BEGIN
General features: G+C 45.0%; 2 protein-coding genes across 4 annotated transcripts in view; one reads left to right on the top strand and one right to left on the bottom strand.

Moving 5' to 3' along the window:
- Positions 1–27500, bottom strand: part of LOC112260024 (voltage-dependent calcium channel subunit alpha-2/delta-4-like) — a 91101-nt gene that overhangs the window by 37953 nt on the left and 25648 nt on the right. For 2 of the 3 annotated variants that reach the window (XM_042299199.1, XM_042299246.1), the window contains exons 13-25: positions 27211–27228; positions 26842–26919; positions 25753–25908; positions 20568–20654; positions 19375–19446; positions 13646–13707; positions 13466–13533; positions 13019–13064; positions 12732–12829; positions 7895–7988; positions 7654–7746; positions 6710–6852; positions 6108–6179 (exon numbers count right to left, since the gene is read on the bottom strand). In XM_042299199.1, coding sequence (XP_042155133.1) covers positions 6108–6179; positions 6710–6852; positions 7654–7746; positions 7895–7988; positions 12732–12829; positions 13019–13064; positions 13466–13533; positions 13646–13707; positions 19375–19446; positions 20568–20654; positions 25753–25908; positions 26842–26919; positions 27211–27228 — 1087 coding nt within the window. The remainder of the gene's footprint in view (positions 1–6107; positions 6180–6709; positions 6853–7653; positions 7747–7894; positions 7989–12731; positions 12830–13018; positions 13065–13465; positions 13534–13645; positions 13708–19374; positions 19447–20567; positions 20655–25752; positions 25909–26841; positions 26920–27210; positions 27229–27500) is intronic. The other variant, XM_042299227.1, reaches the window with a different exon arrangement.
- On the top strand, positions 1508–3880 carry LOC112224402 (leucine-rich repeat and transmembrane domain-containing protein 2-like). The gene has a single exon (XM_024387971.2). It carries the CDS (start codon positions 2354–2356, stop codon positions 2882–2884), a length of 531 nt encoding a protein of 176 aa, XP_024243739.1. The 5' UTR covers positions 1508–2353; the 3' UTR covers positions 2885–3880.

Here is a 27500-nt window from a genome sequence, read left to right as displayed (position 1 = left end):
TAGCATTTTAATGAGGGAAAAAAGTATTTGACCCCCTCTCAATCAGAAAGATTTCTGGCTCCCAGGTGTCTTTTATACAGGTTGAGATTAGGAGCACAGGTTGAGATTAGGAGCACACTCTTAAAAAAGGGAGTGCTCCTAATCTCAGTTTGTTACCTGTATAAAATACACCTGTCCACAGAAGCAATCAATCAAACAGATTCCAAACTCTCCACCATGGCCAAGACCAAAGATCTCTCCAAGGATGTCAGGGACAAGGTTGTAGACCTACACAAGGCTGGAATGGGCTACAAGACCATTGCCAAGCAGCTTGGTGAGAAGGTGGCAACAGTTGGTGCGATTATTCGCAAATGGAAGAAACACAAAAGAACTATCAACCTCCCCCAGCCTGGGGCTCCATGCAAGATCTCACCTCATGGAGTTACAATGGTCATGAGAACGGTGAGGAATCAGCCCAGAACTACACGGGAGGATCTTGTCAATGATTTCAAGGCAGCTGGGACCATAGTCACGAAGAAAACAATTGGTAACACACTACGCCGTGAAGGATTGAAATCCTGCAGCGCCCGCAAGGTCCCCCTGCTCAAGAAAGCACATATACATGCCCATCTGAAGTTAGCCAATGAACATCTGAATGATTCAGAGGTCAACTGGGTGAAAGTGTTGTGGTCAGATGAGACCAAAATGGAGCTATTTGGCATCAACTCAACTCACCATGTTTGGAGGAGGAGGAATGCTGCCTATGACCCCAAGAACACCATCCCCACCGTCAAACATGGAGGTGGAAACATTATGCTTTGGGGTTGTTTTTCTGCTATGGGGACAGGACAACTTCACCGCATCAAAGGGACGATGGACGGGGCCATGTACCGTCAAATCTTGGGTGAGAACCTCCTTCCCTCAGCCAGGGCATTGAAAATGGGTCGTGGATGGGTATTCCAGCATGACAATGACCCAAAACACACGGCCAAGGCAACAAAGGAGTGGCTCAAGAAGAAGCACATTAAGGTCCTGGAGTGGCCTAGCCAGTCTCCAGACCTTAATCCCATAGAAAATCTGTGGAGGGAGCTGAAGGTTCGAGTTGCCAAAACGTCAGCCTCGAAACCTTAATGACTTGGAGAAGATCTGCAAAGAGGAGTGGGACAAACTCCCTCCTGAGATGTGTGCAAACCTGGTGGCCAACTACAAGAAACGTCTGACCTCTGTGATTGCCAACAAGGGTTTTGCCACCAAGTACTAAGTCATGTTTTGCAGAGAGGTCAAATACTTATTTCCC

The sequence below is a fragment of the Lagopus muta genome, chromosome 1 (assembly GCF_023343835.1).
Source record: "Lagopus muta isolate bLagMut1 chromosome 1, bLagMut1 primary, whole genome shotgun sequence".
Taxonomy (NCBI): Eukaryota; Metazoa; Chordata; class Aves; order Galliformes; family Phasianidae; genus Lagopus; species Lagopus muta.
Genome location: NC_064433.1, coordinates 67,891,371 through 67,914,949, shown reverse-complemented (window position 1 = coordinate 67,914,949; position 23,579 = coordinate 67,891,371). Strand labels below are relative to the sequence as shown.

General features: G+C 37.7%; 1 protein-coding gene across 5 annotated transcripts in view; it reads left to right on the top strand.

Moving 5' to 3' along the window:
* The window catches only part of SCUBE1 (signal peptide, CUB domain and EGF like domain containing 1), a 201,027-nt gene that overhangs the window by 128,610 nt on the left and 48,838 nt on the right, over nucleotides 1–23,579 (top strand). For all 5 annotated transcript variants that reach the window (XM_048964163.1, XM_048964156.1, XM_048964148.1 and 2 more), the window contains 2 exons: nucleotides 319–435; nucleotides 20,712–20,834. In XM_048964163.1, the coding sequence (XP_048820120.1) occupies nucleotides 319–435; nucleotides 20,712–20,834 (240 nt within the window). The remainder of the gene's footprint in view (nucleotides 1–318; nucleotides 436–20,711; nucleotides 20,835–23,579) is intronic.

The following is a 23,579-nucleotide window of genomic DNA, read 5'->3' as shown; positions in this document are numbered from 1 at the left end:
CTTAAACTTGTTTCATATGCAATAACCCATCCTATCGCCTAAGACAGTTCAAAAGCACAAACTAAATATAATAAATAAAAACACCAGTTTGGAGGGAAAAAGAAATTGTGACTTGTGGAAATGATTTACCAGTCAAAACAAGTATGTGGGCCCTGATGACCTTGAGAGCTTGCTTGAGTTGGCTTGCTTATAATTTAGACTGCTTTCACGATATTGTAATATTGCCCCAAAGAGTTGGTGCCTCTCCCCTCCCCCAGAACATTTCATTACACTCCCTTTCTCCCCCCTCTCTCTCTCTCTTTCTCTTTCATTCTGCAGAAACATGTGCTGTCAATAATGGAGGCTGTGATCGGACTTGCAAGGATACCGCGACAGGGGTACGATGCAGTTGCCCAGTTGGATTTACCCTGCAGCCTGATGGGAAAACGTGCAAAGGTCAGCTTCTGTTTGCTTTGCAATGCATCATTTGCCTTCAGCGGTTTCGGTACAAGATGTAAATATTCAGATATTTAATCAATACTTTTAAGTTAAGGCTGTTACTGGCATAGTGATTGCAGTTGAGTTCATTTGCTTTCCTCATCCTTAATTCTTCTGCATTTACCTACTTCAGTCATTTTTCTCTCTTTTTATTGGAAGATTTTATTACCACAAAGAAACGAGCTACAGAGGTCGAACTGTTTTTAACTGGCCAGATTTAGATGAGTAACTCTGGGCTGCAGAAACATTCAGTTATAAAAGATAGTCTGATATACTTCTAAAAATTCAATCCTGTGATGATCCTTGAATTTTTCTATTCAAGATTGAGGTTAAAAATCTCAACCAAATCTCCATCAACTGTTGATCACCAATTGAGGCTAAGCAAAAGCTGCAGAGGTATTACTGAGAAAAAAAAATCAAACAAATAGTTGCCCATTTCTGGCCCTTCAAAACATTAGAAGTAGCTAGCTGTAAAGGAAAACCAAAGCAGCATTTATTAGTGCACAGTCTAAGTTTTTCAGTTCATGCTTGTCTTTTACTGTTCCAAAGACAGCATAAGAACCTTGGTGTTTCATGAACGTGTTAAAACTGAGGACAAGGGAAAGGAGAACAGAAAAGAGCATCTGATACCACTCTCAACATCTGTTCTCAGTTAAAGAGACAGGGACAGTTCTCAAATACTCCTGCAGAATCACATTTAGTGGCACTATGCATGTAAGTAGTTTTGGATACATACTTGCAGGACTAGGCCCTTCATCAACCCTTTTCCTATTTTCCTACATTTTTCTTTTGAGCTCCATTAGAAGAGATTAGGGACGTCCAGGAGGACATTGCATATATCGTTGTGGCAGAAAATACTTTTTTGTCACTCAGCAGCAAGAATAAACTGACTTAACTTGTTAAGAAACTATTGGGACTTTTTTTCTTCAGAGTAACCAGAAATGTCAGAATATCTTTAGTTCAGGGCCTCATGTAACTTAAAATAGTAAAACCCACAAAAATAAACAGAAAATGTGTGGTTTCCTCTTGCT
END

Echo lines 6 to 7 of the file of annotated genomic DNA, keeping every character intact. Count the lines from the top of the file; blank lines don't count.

TAGCATTTTAATGAGGGAAAAAAGTATTTGACCCCCTCTCAATCAGAAAGATTTCTGGCTCCCAGGTGTCTTTTATACAGGTTGAGATTAGGAGCACAGGTTGAGATTAGGAGCACACTCTTAAAAAAGGGAGTGCTCCTAATCTCAGTTTGTTACCTGTATAAAATACACCTGTCCACAGAAGCAATCAATCAAACAGATTCCAAACTCTCCACCATGGCCAAGACCAAAGATCTCTCCAAGGATGTCAGGGACAAGGTTGTAGACCTACACAAGGCTGGAATGGGCTACAAGACCATTGCCAAGCAGCTTGGTGAGAAGGTGGCAACAGTTGGTGCGATTATTCGCAAATGGAAGAAACACAAAAGAACTATCAACCTCCCCCAGCCTGGGGCTCCATGCAAGATCTCACCTCATGGAGTTACAATGGTCATGAGAACGGTGAGGAATCAGCCCAGAACTACACGGGAGGATCTTGTCAATGATTTCAAGGCAGCTGGGACCATAGTCACGAAGAAAACAATTGGTAACACACTACGCCGTGAAGGATTGAAATCCTGCAGCGCCCGCAAGGTCCCCCTGCTCAAGAAAGCACATATACATGCCCATCTGAAGTTAGCCAATGAACATCTGAATGATTCAGAGGTCAACTGGGTGAAAGTGTTGTGGTCAGATGAGACCAAAATGGAGCTATTTGGCATCAACTCAACTCACCATGTTTGGAGGAGGAGGAATGCTGCCTATGACCCCAAGAACACCATCCCCACCGTCAAACATGGAGGTGGAAACATTATGCTTTGGGGTTGTTTTTCTGCTATGGGGACAGGACAACTTCACCGCATCAAAGGGACGATGGACGGGGCCATGTACCGTCAAATCTTGGGTGAGAACCTCCTTCCCTCAGCCAGGGCATTGAAAATGGGTCGTGGATGGGTATTCCAGCATGACAATGACCCAAAACACACGGCCAAGGCAACAAAGGAGTGGCTCAAGAAGAAGCACATTAAGGTCCTGGAGTGGCCTAGCCAGTCTCCAGACCTTAATCCCATAGAAAATCTGTGGAGGGAGCTGAAGGTTCGAGTTGCCAAAACGTCAGCCTCGAAACCTTAATGACTTGGAGAAGATCTGCAAAGAGGAGTGGGACAAACTCCCTCCTGAGATGTGTGCAAACCTGGTGGCCAACTACAAGAAACGTCTGACCTCTGTGATTGCCAACAAGGGTTTTGCCACCAAGTACTAAGTCATGTTTTGCAGAGAGGTCAAATACTTATTTCCC

The sequence below is a fragment of the Lagopus muta genome, chromosome 1 (assembly GCF_023343835.1).